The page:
In explaining how the four survivors became shamans, Reséndez does a much better job than Paul Schneider in his recent retelling of the same story (Brutal Journey: The Epic Story of the First Crossing of North America). (I reviewed Schneider's book two years ago and was struck by the limited way in which he addressed this issue. Schneider's book is still very good - but not nearly as informative as Resendez's.)

Reséndez also sketches out Cabeza de Vaca's almost modern and certainly more truly Christian views of the Indians and how to work with them. He sharply, unemotionally and objectively contrasts Cabeza de Vaca's enlightened views with the brutal, exploitative and counter-productive views of most leading Conquistadors - particularly Guzman and Mendoza - who were more interested in enslaving the indigenous population. Reséndez interestingly notes how Cabeza de Vaca's efforts to implement his more humane views when he became Governor of Rio de la Plata (Argentina) failed due to both the resistance of the Spanish settlers and the Indians. Latin America may have turned out a completely different place, if Cabeza de Vaca's approach to colonization had been adopted.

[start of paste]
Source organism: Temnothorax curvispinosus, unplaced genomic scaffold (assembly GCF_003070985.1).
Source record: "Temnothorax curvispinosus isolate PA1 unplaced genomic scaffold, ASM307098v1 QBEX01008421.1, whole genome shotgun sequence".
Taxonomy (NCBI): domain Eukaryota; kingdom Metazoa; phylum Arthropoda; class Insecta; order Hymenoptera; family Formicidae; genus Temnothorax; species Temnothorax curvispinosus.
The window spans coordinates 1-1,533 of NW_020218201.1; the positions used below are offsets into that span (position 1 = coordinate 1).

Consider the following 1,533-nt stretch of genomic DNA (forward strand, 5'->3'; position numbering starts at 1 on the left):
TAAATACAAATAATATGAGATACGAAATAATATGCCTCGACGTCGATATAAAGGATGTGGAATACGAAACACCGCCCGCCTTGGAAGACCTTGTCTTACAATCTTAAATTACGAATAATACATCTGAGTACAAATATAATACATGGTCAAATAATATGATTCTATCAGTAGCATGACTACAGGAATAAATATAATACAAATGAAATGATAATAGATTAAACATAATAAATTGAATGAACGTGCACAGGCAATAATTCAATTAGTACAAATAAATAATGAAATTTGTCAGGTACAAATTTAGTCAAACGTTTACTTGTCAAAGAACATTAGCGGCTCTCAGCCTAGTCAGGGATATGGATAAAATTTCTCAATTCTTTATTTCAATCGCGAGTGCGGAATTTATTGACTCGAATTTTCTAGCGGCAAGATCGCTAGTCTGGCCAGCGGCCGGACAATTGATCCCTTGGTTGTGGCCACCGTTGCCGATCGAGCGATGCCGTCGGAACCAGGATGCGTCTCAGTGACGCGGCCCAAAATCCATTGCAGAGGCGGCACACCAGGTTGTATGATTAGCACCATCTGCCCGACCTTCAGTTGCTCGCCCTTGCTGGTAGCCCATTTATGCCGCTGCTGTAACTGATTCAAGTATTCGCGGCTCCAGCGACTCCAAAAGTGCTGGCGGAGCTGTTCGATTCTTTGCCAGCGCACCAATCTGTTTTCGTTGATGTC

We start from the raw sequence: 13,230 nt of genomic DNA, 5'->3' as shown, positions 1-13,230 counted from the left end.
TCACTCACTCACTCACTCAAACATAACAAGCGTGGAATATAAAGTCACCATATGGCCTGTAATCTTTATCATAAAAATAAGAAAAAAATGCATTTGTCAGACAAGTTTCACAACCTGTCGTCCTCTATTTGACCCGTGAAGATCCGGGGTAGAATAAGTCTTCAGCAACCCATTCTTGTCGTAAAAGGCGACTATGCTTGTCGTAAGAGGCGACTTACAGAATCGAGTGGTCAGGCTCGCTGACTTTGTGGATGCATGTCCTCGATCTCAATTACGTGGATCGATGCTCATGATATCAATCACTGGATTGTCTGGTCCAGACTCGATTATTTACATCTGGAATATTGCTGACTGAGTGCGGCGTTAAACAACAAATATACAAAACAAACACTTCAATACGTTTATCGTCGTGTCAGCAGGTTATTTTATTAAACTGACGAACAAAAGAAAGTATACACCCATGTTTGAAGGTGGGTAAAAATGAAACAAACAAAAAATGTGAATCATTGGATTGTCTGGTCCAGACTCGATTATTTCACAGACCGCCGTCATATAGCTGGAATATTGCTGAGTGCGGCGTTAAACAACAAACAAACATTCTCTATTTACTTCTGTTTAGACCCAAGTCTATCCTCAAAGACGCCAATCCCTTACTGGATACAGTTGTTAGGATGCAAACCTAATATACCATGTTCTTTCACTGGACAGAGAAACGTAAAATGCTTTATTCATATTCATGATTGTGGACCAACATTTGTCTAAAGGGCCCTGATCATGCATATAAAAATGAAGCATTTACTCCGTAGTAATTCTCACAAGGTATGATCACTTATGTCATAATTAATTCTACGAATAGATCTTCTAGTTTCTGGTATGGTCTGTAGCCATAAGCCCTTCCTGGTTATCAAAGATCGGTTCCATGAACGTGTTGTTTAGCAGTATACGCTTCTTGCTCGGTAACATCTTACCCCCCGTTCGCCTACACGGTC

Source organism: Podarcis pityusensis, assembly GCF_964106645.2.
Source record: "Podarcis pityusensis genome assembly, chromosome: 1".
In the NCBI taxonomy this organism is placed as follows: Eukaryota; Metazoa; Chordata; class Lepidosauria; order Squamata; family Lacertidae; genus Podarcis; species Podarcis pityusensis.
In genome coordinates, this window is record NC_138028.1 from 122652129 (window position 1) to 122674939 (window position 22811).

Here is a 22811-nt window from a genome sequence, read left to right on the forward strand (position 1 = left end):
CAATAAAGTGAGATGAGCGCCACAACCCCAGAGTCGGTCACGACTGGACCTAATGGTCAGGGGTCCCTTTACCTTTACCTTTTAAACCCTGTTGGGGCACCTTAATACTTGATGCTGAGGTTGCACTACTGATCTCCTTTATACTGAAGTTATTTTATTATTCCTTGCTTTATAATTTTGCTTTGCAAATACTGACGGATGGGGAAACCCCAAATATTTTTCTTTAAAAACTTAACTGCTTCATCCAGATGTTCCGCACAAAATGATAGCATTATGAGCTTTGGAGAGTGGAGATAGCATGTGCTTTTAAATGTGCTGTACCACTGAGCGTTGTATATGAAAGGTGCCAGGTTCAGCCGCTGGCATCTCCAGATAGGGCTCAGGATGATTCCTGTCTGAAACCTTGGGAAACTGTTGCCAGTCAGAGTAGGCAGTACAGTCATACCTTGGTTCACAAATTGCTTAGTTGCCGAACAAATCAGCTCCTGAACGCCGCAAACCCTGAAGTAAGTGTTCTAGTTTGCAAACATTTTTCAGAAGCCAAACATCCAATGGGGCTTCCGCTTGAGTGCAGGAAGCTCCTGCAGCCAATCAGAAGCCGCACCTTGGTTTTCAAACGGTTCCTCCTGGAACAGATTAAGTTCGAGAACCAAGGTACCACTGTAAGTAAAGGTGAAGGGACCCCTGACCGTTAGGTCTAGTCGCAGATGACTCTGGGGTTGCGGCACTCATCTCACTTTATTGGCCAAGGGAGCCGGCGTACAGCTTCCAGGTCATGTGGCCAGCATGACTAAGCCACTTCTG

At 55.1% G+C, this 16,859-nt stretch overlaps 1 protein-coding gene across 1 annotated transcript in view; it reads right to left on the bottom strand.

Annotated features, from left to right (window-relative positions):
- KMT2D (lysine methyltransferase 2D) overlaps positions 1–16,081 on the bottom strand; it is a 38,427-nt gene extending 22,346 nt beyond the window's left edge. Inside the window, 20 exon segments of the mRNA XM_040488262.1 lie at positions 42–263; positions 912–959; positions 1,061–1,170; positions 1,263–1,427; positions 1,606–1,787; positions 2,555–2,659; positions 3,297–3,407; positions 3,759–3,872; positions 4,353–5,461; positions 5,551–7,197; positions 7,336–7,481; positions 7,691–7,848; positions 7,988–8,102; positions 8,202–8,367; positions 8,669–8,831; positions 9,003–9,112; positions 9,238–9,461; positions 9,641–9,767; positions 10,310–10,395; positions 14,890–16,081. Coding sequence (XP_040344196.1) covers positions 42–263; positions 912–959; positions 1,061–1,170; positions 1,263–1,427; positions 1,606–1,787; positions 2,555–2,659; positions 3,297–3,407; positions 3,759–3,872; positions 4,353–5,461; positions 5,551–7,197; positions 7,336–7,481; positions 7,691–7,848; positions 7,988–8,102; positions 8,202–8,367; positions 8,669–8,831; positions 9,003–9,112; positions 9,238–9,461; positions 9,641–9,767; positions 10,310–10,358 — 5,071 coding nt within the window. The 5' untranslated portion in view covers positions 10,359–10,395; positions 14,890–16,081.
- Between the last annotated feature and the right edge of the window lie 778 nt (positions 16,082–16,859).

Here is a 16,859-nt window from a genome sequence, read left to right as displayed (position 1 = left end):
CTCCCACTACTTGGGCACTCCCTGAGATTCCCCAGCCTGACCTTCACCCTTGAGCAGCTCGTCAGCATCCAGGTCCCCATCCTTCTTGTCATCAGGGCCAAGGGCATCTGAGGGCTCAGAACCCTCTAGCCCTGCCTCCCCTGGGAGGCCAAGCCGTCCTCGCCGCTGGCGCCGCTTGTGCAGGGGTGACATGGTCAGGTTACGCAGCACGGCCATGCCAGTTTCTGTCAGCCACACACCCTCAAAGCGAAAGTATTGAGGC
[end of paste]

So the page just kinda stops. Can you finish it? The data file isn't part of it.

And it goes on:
18 of 18 people found the following review helpful
5.0 out of 5 stars Great storytelling 20 Dec 2007
By David A. Clary - Published on Amazon.com
Format:Hardcover